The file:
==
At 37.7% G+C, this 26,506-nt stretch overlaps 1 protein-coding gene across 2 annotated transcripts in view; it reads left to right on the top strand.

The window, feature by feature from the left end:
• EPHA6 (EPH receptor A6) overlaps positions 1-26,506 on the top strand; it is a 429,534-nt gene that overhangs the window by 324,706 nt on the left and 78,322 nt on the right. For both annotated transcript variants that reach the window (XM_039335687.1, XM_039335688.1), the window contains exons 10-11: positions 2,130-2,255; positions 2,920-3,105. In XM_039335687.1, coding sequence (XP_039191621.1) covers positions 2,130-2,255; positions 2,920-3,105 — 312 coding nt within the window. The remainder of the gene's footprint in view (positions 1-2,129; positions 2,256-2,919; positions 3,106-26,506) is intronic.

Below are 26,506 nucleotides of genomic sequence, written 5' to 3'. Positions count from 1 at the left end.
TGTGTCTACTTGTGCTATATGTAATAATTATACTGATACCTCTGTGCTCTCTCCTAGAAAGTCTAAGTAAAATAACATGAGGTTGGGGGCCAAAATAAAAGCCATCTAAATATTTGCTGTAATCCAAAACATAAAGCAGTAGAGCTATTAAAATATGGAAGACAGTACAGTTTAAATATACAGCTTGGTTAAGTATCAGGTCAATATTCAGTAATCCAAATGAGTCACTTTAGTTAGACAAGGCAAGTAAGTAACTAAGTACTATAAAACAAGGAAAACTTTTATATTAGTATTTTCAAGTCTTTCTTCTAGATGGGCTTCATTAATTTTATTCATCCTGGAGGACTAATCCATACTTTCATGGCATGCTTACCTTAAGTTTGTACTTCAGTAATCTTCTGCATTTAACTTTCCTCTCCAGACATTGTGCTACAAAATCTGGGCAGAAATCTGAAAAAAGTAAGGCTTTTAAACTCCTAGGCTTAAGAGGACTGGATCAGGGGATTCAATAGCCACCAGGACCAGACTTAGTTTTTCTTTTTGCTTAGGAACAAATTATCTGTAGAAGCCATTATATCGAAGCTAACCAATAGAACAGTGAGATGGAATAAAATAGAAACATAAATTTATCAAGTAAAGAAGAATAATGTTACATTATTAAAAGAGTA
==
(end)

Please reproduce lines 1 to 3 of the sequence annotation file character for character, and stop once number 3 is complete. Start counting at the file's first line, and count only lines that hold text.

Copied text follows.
At 37.7% G+C, this 26,506-nt stretch overlaps 1 protein-coding gene across 2 annotated transcripts in view; it reads left to right on the top strand.

The window, feature by feature from the left end:
• EPHA6 (EPH receptor A6) overlaps positions 1-26,506 on the top strand; it is a 429,534-nt gene that overhangs the window by 324,706 nt on the left and 78,322 nt on the right. For both annotated transcript variants that reach the window (XM_039335687.1, XM_039335688.1), the window contains exons 10-11: positions 2,130-2,255; positions 2,920-3,105. In XM_039335687.1, coding sequence (XP_039191621.1) covers positions 2,130-2,255; positions 2,920-3,105 — 312 coding nt within the window. The remainder of the gene's footprint in view (positions 1-2,129; positions 2,256-2,919; positions 3,106-26,506) is intronic.